Urswick student’s Black History Month flag raised above Hackney Town Hall

High standard: Malaika holds up her winning design. Photograph: Hackney Council

A young artist from Urswick School has spoken of her pride at seeing her Black History Month flag flying over Hackney Town Hall.

Year 9 student Malaika Parillon Langlais Baron’s design beat out 75 other entries in a year-long competition to find a flag for the annual black history festival.

Her effort was picked out by a panel of judges, who praised its distinctiveness, colour, and the way it celebrates the present and future while honouring the past.

Throughout October, the country will play host to hundreds of events in recognition of the contributions made by African and Caribbean communities to local and national life.

Hackney Council has gone a step further and created black history season, with events running into next year.

Hackney Speaker Cllr Clare Potter (right) gets ready to hoist the flag. Photograph: Hackney Council

Malaika, who joined Hackney Speaker Cllr Clare Potter to lift her flag to full mast, said: “I feel a sense of pride seeing my flag design fly over the Town Hall. I hope it will draw attention to black history and inspire others.”

Urswick headteacher Richard Brown said: “Black History Month is one of the most important parts of the school year as it allows us to celebrate the unique contribution black people have made, and will continue to make, to our community and society in general.

“As a school we are located close to the Town Hall and Mare Street. It will be fantastic to see a flag designed by an Urswick student flying proudly from the Town Hall during this month.

“We will all be inspired by Malaika’s work.”

Pride of place: the flag waving over the Town Hall. Photograph: Hackney Council

Speaker Cllr Potter added: “This flag represents Hackney and the contribution that African and Caribbean communities have made both locally and across the globe.

“Malaika’s highly creative design embodies a sense of pride and is an important symbol for the borough and for our black history celebrations.”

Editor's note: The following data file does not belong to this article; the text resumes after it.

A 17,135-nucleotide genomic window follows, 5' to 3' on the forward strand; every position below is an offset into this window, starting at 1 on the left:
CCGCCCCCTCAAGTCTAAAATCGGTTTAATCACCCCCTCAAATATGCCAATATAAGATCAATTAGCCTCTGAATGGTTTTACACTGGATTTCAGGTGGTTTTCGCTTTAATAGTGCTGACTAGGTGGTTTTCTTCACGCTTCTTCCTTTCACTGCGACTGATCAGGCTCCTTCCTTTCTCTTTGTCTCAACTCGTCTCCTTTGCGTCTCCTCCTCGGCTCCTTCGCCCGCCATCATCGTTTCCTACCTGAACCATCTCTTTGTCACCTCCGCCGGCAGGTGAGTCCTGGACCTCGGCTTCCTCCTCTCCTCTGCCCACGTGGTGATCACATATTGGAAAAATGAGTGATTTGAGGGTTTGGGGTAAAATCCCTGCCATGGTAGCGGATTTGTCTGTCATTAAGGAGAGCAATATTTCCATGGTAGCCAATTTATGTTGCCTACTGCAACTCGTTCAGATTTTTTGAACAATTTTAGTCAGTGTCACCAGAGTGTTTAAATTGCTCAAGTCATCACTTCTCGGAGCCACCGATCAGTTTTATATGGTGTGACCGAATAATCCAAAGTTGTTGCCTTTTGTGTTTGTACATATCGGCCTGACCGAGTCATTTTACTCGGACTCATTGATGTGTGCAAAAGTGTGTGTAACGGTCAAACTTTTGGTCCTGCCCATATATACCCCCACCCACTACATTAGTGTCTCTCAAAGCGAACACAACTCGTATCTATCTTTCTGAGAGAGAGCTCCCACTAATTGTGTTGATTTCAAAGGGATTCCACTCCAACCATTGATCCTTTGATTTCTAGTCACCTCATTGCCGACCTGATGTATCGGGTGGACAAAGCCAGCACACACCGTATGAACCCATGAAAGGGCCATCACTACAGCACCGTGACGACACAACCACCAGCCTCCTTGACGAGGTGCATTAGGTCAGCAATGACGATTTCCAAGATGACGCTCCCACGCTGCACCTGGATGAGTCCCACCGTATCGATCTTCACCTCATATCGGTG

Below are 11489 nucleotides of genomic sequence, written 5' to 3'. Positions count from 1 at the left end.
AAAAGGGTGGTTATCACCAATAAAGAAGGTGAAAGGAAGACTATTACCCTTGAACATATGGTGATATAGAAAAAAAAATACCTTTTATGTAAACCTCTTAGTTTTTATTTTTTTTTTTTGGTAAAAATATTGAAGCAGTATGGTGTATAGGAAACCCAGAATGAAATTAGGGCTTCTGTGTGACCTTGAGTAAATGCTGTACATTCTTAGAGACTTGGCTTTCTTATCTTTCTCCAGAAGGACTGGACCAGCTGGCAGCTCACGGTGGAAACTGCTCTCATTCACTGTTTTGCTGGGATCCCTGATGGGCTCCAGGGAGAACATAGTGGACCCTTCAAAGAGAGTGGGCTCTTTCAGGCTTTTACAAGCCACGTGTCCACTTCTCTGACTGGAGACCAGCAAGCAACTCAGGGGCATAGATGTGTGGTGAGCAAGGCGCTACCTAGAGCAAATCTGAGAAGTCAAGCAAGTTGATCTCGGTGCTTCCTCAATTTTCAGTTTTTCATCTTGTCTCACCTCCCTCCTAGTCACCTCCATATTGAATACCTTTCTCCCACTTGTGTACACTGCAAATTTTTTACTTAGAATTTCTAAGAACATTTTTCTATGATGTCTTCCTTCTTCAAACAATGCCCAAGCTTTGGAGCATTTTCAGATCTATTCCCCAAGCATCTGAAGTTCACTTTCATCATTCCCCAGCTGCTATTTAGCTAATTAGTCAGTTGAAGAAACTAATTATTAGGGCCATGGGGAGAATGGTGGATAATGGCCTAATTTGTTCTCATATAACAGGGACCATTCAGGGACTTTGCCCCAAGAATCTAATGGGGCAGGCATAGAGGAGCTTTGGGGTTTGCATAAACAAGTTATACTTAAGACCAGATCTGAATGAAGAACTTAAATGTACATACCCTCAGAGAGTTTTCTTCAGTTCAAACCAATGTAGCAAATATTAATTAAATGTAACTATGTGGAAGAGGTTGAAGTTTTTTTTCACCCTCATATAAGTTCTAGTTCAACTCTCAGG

Hackney Council is running a multitude of free events at venues including Hackney Museum, Hackney Archives, Youth Hubs and libraries until January 2018.

There will be exhibitions, film screenings, book readings, arts and crafts, music workshops and more – although some require advance booking.

For more information, pick up a programme of activities from libraries and other venues across the borough, or visit hackney.gov.uk/black-history 

You can also follow the council’s year-round awareness campaign on Facebook

Real news stories don't come cheap.

The Hackney Citizen is the borough’s only independent newspaper, and is now in its tenth year.

Our hard-hitting journalism has uncovered fire safety failures in tower blocks, revealed plans to criminalise rough sleepers, exposed dodgy letting agents and reported on many other issues of public concern.

We’ve always been totally free in print and online, but advertising revenues are falling.

That’s why we’re asking for your help.

Hackney Citizen’s high quality journalism is produced by a small team on a shoestring budget, so we’re asking you to make a monthly contribution to fund our work, enabling the paper to survive and thrive.

Support the Hackney Citizen from as little as £2 per month.

Can you spare £4 a month or more? Get the paper delivered direct to your door each month! (UK only)